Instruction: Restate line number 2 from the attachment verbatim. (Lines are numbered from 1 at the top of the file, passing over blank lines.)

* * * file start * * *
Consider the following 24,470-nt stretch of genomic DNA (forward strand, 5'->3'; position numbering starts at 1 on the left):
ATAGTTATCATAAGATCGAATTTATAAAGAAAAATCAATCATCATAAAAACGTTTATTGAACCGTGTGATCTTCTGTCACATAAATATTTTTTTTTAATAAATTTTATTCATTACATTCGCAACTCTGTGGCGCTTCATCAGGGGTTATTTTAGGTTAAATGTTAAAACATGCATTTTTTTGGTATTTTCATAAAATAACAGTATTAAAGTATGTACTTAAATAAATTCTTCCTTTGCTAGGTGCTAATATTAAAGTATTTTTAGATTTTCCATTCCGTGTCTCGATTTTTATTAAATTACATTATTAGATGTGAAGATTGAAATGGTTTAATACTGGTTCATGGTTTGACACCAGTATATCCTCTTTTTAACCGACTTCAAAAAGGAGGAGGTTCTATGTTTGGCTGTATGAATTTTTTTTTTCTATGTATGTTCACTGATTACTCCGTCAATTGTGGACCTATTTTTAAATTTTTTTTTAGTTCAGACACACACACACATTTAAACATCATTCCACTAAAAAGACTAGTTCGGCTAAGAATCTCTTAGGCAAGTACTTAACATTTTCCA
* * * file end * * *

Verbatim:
ATAGTTATCATAAGATCGAATTTATAAAGAAAAATCAATCATCATAAAAACGTTTATTGAACCGTGTGATCTTCTGTCACATAAATATTTTTTTTTAATAAATTTTATTCATTACATTCGCAACTCTGTGGCGCTTCATCAGGGGTTATTTTAGGTTAAATGTTAAAACATGCATTTTTTTGGTATTTTCATAAAATAACAGTATTAAAGTATGTACTTAAATAAATTCTTCCTTTGCTAGGTGCTAATATTAAAGTATTTTTAGATTTTCCATTCCGTGTCTCGATTTTTATTAAATTACATTATTAGATGTGAAGATTGAAATGGTTTAATACTGGTTCATGGTTTGACACCAGTATATCCTCTTTTTAACCGACTTCAAAAAGGAGGAGGTTCTATGTTTGGCTGTATGAATTTTTTTTTTCTATGTATGTTCACTGATTACTCCGTCAATTGTGGACCTATTTTTAAATTTTTTTTTAGTTCAGACACACACACACATTTAAACATCATTCCACTAAAAAGACTAGTTCGGCTAAGAATCTCTTAGGCAAGTACTTAACATTTTCCA